Priscilla Tirado was on the plane with her husband and their newborn child. As is the custom, children under two-years-old were carried by their parent or guardian on their lap. Priscilla did just that until her 9-week-old son was pulled from her arms upon impact and she could not find her husband. She also could not see since she was temporarily blinded by jet fuel. Having lost her grip of Joe, Priscilla flailed about on a sheet of ice after numerous unsuccessful attempts of trying to grab onto the lifeline being thrown to her. Her eyes and body showed fear and panic and heartbreak (her baby and husband did not survive). Trying feebly to hold on time after time she slipped off the only security she had, a large sheet of ice, and slipped into the water. She started to drown as the cold and physical exhaustion began to take their final toll on her.

And then there was Lenny.

He was part of a crowd of people who looked in horror and sadness and if Lenny ended up not doing what he did, no one would have blamed him.

But, he did.

He took off his coat and boots and, in his jeans and short sleeve shirt, jumped in. Swimming almost 30 feet in freezing water, he reached Priscilla and swam back with her to the shore, saving her life.

Imagine that for a second.

Swimming with nothing on but jeans & a shirt while holding onto another person for 30 feet in – basically – liquified ice that is draining heat and life out of both you.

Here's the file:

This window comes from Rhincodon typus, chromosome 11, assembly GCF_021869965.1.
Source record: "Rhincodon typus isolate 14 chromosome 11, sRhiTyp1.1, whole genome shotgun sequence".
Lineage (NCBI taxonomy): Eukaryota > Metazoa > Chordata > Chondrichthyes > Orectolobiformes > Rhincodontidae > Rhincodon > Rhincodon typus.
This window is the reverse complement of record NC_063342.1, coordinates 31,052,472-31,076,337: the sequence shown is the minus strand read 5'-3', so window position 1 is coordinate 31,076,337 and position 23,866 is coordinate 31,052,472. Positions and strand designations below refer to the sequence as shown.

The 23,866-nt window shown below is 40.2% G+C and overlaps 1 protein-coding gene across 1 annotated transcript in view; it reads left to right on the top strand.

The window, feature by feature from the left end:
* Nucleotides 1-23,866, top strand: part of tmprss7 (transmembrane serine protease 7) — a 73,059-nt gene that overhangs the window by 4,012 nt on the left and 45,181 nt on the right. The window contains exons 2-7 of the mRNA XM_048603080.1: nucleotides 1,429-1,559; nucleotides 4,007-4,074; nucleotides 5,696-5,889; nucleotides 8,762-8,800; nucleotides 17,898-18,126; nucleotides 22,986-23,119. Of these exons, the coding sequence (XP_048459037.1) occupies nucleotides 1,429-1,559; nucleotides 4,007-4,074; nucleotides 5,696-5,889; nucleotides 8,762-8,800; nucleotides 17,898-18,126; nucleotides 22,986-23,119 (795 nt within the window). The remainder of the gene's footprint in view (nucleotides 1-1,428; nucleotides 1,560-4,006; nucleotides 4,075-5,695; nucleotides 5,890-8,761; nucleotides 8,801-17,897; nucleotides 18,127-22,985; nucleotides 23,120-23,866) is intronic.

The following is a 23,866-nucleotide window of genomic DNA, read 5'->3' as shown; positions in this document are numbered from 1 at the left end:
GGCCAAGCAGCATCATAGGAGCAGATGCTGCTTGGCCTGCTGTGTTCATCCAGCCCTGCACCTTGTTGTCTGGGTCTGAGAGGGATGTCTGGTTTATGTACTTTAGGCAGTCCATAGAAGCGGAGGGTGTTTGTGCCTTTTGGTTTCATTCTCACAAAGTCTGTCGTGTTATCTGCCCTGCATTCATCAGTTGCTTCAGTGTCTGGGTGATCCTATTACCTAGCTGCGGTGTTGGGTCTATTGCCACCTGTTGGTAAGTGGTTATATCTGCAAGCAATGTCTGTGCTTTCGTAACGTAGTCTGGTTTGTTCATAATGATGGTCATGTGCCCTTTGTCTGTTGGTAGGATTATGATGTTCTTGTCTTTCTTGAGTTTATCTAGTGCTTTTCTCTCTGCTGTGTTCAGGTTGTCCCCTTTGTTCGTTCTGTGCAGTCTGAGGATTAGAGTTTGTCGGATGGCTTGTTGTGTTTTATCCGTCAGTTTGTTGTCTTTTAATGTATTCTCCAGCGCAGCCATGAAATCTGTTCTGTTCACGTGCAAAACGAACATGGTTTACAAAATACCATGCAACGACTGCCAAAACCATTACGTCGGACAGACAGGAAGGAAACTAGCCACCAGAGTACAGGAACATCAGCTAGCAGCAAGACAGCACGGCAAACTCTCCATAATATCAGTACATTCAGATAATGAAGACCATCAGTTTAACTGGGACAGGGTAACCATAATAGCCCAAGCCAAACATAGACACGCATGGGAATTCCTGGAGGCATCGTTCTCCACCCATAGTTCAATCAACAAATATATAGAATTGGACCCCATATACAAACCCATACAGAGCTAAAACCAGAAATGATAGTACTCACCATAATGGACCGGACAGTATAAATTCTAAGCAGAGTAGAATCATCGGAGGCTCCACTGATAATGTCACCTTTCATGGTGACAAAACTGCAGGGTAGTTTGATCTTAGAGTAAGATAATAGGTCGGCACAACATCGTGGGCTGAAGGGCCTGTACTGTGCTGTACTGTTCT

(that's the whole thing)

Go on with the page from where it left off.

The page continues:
30 feet.

10 yards.

Good enough for a first down.

A chance to start again.

Just because, according to him, “I was just someone who helped another human being.”

He pulled Priscilla to shore.

Nikki was still in the water wearing a life preserver on but after 30 minutes in ice water, her strength was drained. The helicopter crew got to the waterline and paramedic Gene Windsor pulled her up by standing on the copter’s skid and brought her to shore.

The helicopter returned for the man strapped into his seat who had instinctively given his lifeline to others but he was gone. Reports would later show that Arland Williams was the only victim to have died by drowning. He was alive as the plane he was attached to sank.

It is easy to romanticize the events of that day but it was just a couple of guys helping out. Arland Williams probably knew that every second the helicopter waited for him meant a lifetime to the others waiting in the water.

And as for Lenny? Well, to this day Priscilla Tirado has been reluctant to talk about the crash and has not given any public comment in years. There were reports that on the five-year anniversary of the crash she was arrested for DWI and possession of drugs – not a storybook ending but the reality of loss that emotionally paralyzes. A decade after the crash she would not even speak with anyone and her father told The Washington Post, “After 10 years, we’re beginning to wonder if this will ever work itself out.”

It has been reported that Priscilla still struggles and has some good days. When Lenny went in, he did so not knowing if what he did would help, not knowing that Priscilla would struggle with her devastating loss, not really knowing anything other than he wanted to help another human being.

Whenever I give into those moments when the selfishness in this world leaves me at a loss, I think of that day, I think of Joe and Gene, I think of Arland, but mostly I think of Lenny. Just a guy, a person, who helped.

He carried her 10 yards. Good enough for a first down. Giving her a chance to keep going.

In the end, I guess, it is the best we can do. And that’s not bad at all.